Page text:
File Download

There are no files associated with this item.

  Links for fulltext
     (May Require Subscription)
Supplementary

Article: Suicide by gassing in Hong Kong 2005-2013: Emerging trends and characteristics of suicide by helium inhalation

TitleSuicide by gassing in Hong Kong 2005-2013: Emerging trends and characteristics of suicide by helium inhalation
Authors
Issue Date2016
PublisherElsevier BV. The Journal's web site is located at http://www.elsevier.com/locate/jad
Citation
Journal of Affective Disorders, 2016, v. 192, p. 162-166 How to Cite?
AbstractBackground Increased use of lethal suicide methods can have a profound impact on overall suicide incidence; the epidemic of suicide by barbecue charcoal gas poisoning in some East Asian countries is a recent example. There have been concerns about recent rises in suicide using gases in some Western countries. Methods We investigated suicide by gassing in Hong Kong (2005–2013) using Coroner’s files data. The characteristics were compared between suicide by helium inhalation, charcoal gas poisoning, and other methods. Results About one sixth (1407/8445, 16.7%) of all suicides used gases. Charcoal-burning suicides constituted the majority (97.5%) of them but showed a reduction over the 9-year period (−33%). Helium suicide was not recorded in 2005–2010 but increased from one in 2011 to three in 2012 and 11 in 2013, accounting for 1.2% of all suicides in 2013. Similar to the profile of charcoal-burning suicides, helium suicides were younger and more likely to have debt problem and less likely to receive psychiatric treatment than other suicides. Internet involvement related to the method was found in one third of cases of helium suicide. Limitations The small number of helium suicides (n=15) limits the power to examine their characteristics. Conclusion Suicide by charcoal burning showed a downward trend whilst there was an alarming increase in helium suicide in Hong Kong. Public health measures to prevent an epidemic of helium suicide similar to that of charcoal-burning suicide may include close monitoring of trend, responsible media reporting, and restricting online information about and access to this method.
Persistent Identifierhttp://hdl.handle.net/10722/232169
ISSN
2015 Impact Factor: 3.57
2015 SCImago Journal Rankings: 1.927

 

DC FieldValueLanguage
dc.contributor.authorChang, S S-
dc.contributor.authorCheng, Q-
dc.contributor.authorLee, EST-
dc.contributor.authorYip, PSF-
dc.date.accessioned2016-09-20T05:28:11Z-
dc.date.available2016-09-20T05:28:11Z-
dc.date.issued2016-
dc.identifier.citationJournal of Affective Disorders, 2016, v. 192, p. 162-166-
dc.identifier.issn0165-0327-
dc.identifier.urihttp://hdl.handle.net/10722/232169-
dc.description.abstractBackground Increased use of lethal suicide methods can have a profound impact on overall suicide incidence; the epidemic of suicide by barbecue charcoal gas poisoning in some East Asian countries is a recent example. There have been concerns about recent rises in suicide using gases in some Western countries. Methods We investigated suicide by gassing in Hong Kong (2005–2013) using Coroner’s files data. The characteristics were compared between suicide by helium inhalation, charcoal gas poisoning, and other methods. Results About one sixth (1407/8445, 16.7%) of all suicides used gases. Charcoal-burning suicides constituted the majority (97.5%) of them but showed a reduction over the 9-year period (−33%). Helium suicide was not recorded in 2005–2010 but increased from one in 2011 to three in 2012 and 11 in 2013, accounting for 1.2% of all suicides in 2013. Similar to the profile of charcoal-burning suicides, helium suicides were younger and more likely to have debt problem and less likely to receive psychiatric treatment than other suicides. Internet involvement related to the method was found in one third of cases of helium suicide. Limitations The small number of helium suicides (n=15) limits the power to examine their characteristics. Conclusion Suicide by charcoal burning showed a downward trend whilst there was an alarming increase in helium suicide in Hong Kong. Public health measures to prevent an epidemic of helium suicide similar to that of charcoal-burning suicide may include close monitoring of trend, responsible media reporting, and restricting online information about and access to this method.-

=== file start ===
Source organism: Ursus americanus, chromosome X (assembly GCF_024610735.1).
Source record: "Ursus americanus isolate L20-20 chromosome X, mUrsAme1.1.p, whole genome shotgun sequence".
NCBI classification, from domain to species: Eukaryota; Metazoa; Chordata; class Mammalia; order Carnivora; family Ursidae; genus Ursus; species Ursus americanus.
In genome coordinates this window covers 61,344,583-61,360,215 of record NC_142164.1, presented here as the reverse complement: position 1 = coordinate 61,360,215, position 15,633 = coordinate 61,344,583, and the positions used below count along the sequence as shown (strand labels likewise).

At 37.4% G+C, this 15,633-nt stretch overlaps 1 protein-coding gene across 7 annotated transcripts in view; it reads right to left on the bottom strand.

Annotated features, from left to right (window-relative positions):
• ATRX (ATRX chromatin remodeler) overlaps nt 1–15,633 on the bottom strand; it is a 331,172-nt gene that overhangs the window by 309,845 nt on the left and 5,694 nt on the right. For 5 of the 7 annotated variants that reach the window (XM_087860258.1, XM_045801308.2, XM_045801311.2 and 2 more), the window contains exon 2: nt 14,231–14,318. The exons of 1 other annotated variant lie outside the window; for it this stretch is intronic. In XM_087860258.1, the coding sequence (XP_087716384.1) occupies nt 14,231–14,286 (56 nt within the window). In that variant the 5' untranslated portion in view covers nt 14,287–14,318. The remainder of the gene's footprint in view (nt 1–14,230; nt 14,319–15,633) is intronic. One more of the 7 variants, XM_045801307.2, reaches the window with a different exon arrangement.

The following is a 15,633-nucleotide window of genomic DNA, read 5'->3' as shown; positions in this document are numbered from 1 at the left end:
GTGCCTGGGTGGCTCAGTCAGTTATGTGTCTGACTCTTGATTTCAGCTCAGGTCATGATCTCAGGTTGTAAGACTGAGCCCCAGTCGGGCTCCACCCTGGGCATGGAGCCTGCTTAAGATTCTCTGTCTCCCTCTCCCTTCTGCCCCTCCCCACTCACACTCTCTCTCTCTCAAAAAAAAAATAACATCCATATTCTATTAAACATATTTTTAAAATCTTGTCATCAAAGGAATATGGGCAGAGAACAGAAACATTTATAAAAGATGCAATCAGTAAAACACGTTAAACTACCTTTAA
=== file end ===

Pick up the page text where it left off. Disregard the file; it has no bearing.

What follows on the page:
dc.languageeng-
dc.publisherElsevier BV. The Journal's web site is located at http://www.elsevier.com/locate/jad-
dc.relation.ispartofJournal of Affective Disorders-
dc.rightsPosting accepted manuscript (postprint): © <year>. This manuscript version is made available under the CC-BY-NC-ND 4.0 license http://creativecommons.org/licenses/by-nc-nd/4.0/-
dc.titleSuicide by gassing in Hong Kong 2005-2013: Emerging trends and characteristics of suicide by helium inhalation-
dc.typeArticle-
dc.identifier.emailCheng, Q: chengqj@connect.hku.hk-
dc.identifier.emailLee, EST: estherst@hku.hk-
dc.identifier.emailYip, PSF: sfpyip@hku.hk-
dc.identifier.authorityCheng, Q=rp02018-
dc.identifier.authorityYip, PSF=rp00596-
dc.identifier.doi10.1016/j.jad.2015.12.026-
dc.identifier.pmid26724695-
dc.identifier.hkuros264178-
dc.identifier.volume192-
dc.identifier.spage162-
dc.identifier.epage166-
dc.publisher.placeNetherlands-

Export via OAI-PMH Interface in XML Formats


OR


Export to Other Non-XML Formats